In my last three articles, I’ve discussed managing toward a 30-day calving season, developing and selecting replacement heifers, and culling cows and selecting bulls. If you were to review those articles, you would find some repetition and some interconnection of ideas. The question posed by this article’s headline relates to that inter-connectedness and ideas presented in earlier articles.
We must each do our own math for our varying circumstances, but I continue to ask why ranchers who raise their replacement heifers seem to want to keep so few of them and, as a result, cull so few cows – often keeping open and dry cows to rebreed. If you’re able to produce heifers cost-effectively, they aren’t a cost center but a profit center that gains value as they develop. If you can’t develop them cost-effectively, you should buy replacement cows.
I often see articles advising us to sort our cows based on body condition for winter feeding. Again, I ask why? It takes time to sort them, and much more time to feed and provide water in two places than one. Also, wouldn’t we like to replace a thin cow with one that can maintain good condition while competing with her contemporaries? And, if she calves unassisted and rebreeds in spite of lower body condition, aren’t we happy anyway?
A Closer Look: Cull Now, Restock Carefully
We’ll want to keep yearlings, two-year-olds and cows separate. That’s already enough groups to manage without having to sort within the groups. Age-group sorting is much more important and effective than sorting within the groups. If you winter cows and first-calf heifers the same, you’re either cheating the heifers or wasting money on the cows.
Now, if my practice is to buy bred cows as replacements, I really only have one group. In this case, I could be convinced to make one sort of thinner cows to be fed separately, but they would surely have to be thinner.
We have become convinced that it costs so much to raise a replacement heifer that we can’t afford to cull a cow unless she is really bad. In most cases, the replacement should be increasing in value until the time of pregnancy checking and on through gestation and calving. During that time, she could be sold for a nice profit as a bred yearling, a coming two-year-old, or as a pair. The open heifers should also sell for a nice profit. If this weren’t so, why are there so many stocker operators willing to buy them as calves and carry them to long yearlings?
Industry At A Glance: Cull Market Continues To Surge
In the current market, the sale of a cull cow in good condition will pay the cash cost of developing a heifer, plus some of the opportunity cost. However, selling late-calving and late-bred cows as pregnant replacement cows to someone calving later than you can easily compensate for the additional cost of carrying a few more two-year-olds. Remember, you only need to cover the opportunity cost for the additional heifers that you will be keeping. It only takes a few years until you can be selling significantly more bred cows than slaughter cows.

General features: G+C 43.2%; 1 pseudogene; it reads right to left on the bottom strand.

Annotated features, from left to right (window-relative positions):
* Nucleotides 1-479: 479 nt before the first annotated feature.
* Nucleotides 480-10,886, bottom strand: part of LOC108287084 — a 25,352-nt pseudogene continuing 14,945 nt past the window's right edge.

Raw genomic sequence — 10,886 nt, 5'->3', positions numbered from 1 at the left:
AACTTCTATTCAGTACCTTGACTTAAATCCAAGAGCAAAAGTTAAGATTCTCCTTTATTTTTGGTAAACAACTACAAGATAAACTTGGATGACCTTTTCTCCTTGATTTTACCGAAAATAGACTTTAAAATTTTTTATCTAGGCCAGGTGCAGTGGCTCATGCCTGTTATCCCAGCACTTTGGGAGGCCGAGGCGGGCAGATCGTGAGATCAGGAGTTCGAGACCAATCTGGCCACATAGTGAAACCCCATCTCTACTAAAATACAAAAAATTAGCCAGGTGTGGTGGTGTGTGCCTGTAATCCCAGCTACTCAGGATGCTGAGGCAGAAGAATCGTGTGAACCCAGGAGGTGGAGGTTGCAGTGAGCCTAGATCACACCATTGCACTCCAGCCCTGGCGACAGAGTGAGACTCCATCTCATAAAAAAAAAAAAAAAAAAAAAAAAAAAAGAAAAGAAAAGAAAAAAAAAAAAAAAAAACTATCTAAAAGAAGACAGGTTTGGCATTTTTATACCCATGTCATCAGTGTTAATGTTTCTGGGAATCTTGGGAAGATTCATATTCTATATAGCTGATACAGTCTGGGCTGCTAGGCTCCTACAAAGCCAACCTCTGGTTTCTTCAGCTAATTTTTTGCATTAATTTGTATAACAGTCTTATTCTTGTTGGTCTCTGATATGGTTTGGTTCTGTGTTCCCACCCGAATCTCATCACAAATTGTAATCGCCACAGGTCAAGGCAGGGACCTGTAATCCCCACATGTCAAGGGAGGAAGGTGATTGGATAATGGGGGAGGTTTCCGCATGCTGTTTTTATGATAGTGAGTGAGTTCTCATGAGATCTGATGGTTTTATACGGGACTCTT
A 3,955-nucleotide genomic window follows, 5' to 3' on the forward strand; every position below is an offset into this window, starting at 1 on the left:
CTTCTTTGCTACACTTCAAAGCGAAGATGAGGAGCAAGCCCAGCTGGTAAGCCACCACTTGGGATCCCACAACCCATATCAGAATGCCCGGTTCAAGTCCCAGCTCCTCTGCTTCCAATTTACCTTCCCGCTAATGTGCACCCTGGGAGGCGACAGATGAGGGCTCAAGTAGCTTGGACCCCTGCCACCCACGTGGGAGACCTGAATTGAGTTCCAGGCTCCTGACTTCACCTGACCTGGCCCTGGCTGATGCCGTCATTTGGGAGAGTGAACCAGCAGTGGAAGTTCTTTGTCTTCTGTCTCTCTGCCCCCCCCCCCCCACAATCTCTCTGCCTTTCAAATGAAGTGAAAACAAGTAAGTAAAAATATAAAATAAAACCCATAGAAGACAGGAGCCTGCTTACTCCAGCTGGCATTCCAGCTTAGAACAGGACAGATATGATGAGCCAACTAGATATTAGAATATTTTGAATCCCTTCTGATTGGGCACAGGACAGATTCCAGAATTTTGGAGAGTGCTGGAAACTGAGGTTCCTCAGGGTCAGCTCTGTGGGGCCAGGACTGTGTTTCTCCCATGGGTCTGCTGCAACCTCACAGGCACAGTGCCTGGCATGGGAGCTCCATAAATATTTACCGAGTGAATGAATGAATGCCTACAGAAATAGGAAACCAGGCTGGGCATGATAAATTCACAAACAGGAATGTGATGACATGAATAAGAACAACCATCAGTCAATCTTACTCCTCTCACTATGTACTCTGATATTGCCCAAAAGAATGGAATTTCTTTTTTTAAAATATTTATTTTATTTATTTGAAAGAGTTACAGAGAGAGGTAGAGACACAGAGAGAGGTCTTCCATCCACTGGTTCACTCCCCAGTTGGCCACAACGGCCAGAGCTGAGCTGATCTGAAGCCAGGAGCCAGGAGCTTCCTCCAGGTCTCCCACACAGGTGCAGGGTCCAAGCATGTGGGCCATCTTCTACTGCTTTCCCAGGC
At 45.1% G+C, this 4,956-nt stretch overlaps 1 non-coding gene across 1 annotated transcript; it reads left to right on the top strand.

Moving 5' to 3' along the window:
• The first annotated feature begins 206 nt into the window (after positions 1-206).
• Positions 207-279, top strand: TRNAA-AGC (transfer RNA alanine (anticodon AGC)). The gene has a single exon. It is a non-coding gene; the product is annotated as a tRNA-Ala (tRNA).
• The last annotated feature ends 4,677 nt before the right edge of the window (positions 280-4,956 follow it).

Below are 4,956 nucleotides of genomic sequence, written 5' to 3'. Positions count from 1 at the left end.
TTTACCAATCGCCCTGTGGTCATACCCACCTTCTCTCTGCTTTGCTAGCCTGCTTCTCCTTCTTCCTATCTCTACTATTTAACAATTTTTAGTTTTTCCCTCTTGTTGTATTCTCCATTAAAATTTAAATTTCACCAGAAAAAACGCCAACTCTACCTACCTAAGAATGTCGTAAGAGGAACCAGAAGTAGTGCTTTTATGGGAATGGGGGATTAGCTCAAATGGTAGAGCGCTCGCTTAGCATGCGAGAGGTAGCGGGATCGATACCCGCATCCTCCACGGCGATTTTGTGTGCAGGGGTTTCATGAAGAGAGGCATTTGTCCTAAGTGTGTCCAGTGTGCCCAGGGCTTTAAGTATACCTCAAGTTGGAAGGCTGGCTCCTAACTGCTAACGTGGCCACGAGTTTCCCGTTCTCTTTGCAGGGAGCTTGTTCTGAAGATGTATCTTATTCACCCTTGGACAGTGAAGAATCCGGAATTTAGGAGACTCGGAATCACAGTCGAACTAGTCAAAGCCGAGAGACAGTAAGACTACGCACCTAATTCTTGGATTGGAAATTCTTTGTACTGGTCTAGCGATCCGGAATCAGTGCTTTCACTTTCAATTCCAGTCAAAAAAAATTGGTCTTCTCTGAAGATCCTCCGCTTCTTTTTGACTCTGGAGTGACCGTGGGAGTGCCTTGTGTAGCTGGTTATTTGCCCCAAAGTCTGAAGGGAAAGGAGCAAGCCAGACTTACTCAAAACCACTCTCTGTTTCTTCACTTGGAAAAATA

In some cases, it does cost a lot to develop a replacement. In those cases, there are alternatives:
- Let someone else develop them at a lesser cost, or (my choice) buy replacement cows.
- Change the calving season so that cows calve in synch with your natural environment. This will provide 2-3 months of green grass before heifers will be bred, thus reducing the need for an expensive wintering diet.
- Reduce your pre-breeding target weight. In most situations, it doesn’t need to be 65% of projected mature cow weight.
We often do ourselves a disservice by adding the opportunity cost of developing a heifer to the out-of-pocket cash costs. The analyses I see usually forget to add the revenue from the opportunity of putting a heifer in the herd that is bred to calve early in the season and to replace a cow that is late-calving, dry or open, or that raises poor calves. Unless you do an inventory-based analysis that considers all animals carried and marketed during a year, you will make mistakes.
Here’s an example
I’ve included an example below that will need to be modified to fit individual circumstances. I have done many of these and then followed with the practice, and the results don’t differ much.
Think of it this way. The pregnant heifer going into your herd isn’t much different than the cow she replaces. She will cost a little more to winter than the average cow due to her higher nutrient requirements, but the thin cow you would sort to feed better will also cost more. Meanwhile, the cow that calves late weans a smaller calf, and the open and dry cows don’t wean anything.
So, if the sale of a typical cull cow will pay the cash cost of developing her replacement, and if you can sell enough later-calving cows as bred cows to offset the cost of keeping a few more heifers, the resulting shorter calving season and elimination of problem cows should result in more profit.
Burke Teichert, consultant on strategic planning for ranches, is retired as vice president and general manager of Deseret. He can be reached email@example.com.